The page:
BUK manufacturer says Russian-made air defenses ‘absolutely’ not involved in MH17 crash
The manufacturer staged two real-life tests involving decommissioned aircrafts and BUK anti-aircraft missiles to see whether missile complexes currently deployed by Russian troops could have been involved in the downing of the Malaysian Airlines aircraft on July 17, 2014.
The experiments were carried out on July 31 and October 7 with the help of 9N314M BUK missile warheads, which are currently deployed by the Russian military. The results of the tests “decisively indicate” that an explosion from such a missile leaves a distinctive “butterfly-shaped” puncture holes due to the shape of the shrapnel, Almaz-Antey, the manufacturer of Buk air defense missile complexes, said.
“The Boeing 777, which carried out the flight, did not have a single hole like this and as a consequence, this absolutely excludes the possibility of a missile with double T-shaped shrapnel being used to strike this aircraft,” Almaz-Antey stressed in a statement on Wednesday, following the final report of the Dutch Safety Board that looked into the causes of the crash.
The Dutch Safety Board concluded the plane, which was carrying almost 300 people, was hit with a 9N314M-model warhead mounted on the 9M38-series missile. The weapon was fired from a BUK surface-to-air missile system from an area in eastern Ukraine.
Almaz-Antey maintains that in fact a 9N314 warhead was responsible. On Wednesday, they commented on the differences between the two warheads and whose defense forces may have been using the missiles mentioned by the Dutch investigators.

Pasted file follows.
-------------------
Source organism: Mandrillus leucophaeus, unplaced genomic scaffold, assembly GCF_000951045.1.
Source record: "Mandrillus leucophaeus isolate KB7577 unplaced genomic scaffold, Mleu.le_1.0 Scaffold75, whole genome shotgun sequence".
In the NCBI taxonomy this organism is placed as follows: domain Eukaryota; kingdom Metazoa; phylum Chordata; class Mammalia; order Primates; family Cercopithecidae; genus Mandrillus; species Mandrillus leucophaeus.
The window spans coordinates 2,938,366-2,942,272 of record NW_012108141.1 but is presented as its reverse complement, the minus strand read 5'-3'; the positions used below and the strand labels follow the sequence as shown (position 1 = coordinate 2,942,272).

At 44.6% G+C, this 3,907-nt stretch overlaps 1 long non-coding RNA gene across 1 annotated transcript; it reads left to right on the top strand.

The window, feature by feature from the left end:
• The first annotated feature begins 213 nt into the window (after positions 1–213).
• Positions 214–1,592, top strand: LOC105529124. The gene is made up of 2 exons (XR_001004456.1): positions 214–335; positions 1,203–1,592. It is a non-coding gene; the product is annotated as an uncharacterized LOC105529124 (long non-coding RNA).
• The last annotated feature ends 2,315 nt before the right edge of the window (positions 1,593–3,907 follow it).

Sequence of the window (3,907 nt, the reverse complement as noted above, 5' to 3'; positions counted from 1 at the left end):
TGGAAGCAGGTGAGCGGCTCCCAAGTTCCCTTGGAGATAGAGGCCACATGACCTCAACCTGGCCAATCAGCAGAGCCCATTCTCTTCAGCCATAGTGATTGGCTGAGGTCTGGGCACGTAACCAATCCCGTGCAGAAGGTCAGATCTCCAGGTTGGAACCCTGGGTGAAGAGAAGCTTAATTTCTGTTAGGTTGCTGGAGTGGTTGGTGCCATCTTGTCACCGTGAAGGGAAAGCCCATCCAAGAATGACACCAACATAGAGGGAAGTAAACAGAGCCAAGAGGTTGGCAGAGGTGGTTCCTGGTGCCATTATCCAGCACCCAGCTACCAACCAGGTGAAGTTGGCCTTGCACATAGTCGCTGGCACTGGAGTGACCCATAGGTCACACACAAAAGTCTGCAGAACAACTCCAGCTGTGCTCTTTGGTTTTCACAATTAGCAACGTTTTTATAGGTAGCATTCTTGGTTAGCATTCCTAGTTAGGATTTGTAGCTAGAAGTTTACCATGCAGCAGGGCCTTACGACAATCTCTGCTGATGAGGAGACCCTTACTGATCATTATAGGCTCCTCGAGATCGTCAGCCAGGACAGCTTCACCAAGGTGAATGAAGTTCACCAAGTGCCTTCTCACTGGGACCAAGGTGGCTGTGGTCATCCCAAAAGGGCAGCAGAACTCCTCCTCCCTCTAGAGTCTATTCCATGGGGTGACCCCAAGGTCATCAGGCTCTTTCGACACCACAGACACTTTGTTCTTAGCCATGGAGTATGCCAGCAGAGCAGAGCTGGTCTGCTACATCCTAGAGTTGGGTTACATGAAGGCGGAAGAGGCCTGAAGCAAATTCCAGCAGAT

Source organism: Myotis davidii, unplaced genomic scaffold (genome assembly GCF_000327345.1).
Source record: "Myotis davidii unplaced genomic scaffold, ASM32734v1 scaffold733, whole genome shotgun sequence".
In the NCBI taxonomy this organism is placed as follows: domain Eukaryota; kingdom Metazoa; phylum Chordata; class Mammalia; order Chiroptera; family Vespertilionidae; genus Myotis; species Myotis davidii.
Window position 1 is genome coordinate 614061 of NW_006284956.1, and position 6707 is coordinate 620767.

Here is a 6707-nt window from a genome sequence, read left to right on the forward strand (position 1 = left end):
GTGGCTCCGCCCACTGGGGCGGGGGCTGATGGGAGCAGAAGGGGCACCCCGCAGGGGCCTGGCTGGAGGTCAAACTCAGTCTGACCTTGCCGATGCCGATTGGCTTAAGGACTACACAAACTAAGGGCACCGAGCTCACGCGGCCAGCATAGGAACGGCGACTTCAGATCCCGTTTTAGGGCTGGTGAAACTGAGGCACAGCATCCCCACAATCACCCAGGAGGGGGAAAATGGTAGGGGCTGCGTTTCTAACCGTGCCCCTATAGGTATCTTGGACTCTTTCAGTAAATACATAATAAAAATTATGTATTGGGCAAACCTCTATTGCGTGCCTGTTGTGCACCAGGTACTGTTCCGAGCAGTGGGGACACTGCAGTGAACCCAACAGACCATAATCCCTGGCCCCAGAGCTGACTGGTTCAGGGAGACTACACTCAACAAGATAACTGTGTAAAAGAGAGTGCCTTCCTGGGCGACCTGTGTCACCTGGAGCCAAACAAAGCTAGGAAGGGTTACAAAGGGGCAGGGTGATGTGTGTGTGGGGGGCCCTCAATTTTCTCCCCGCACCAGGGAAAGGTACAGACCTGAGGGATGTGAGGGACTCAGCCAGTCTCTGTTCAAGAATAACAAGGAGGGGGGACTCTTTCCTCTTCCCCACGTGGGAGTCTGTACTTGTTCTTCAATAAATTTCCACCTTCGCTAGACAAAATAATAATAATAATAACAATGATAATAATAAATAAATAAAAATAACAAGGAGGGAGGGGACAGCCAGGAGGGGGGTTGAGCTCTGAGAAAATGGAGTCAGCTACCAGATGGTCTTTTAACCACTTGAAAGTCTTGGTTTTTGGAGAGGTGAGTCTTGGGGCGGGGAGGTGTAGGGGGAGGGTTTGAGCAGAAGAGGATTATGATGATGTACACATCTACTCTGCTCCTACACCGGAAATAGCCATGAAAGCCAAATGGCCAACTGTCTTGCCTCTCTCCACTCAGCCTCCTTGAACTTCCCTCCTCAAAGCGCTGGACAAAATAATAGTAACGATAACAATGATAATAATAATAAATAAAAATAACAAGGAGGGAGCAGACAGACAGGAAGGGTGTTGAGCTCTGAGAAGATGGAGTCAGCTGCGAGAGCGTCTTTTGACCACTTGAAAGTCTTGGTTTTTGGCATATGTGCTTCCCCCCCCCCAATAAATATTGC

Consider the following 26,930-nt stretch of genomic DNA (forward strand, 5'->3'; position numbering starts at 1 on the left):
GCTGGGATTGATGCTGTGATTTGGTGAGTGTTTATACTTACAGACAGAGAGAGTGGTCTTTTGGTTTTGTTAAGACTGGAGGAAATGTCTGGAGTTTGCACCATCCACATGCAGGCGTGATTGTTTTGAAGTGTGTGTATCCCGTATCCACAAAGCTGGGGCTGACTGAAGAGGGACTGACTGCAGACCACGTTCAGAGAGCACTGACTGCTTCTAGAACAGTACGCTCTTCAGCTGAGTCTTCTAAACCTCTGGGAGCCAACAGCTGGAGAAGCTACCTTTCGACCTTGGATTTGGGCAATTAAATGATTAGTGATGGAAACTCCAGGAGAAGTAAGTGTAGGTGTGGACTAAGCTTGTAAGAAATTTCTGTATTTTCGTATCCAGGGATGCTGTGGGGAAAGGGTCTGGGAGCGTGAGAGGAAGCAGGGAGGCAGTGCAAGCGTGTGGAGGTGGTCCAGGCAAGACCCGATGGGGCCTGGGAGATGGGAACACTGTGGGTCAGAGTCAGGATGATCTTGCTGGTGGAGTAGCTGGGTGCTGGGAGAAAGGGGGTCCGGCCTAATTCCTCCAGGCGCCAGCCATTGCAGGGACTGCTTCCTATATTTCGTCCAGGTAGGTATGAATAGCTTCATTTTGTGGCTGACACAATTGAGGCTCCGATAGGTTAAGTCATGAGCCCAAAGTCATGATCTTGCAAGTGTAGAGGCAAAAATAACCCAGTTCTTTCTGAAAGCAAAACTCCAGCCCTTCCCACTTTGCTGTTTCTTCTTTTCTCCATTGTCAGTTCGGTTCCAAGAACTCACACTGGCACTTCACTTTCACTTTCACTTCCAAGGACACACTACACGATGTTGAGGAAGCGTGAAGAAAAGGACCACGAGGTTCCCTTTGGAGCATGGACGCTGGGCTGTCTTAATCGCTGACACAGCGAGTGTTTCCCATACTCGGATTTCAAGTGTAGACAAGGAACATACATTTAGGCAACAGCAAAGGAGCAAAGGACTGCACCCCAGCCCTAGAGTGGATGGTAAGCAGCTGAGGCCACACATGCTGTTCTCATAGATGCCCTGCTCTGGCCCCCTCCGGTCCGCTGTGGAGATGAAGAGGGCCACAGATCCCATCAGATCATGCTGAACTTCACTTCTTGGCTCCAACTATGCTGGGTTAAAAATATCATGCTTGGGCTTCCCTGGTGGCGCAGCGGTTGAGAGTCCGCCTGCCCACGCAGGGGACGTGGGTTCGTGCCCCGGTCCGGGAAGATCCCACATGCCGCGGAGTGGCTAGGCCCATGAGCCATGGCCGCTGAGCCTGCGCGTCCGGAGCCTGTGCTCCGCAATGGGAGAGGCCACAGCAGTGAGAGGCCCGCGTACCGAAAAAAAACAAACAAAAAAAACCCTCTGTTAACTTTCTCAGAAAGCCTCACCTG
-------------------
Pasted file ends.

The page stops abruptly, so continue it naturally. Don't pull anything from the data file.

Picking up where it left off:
The manufacturer said the Russian army has not been using BUK missiles with 9N314 warheads filled with shrapnel different from a double T-shape, as these are “outdated,” while the production of such warheads was halted in 1982, Almaz-Antey stressed.
Almaz-Antey also noted that as of 2005, there were 991 missiles armed with 9M38M1 warheads in arms depots in Ukraine.
“We obtained this information through official channels. Back in 2005, the company conducted a pre-contractual engineering study of how long these types of missiles could be used for in Ukraine,” Almaz-Antey said, adding that they had a shelf-life of around 25 years.
“We also have data that 502 missiles of the outdated 9M38 modification were used by Ukraine’s armed forces during the same year,” the company added.
On October 13 the Almaz-Antey defense company presented the results of two full-scale experiments aimed at recreating the MH17 crash. The company concluded the missile that downed the flight was an old BUK model fired from a Ukrainian government controlled area, contesting the preliminary theory by Dutch investigators.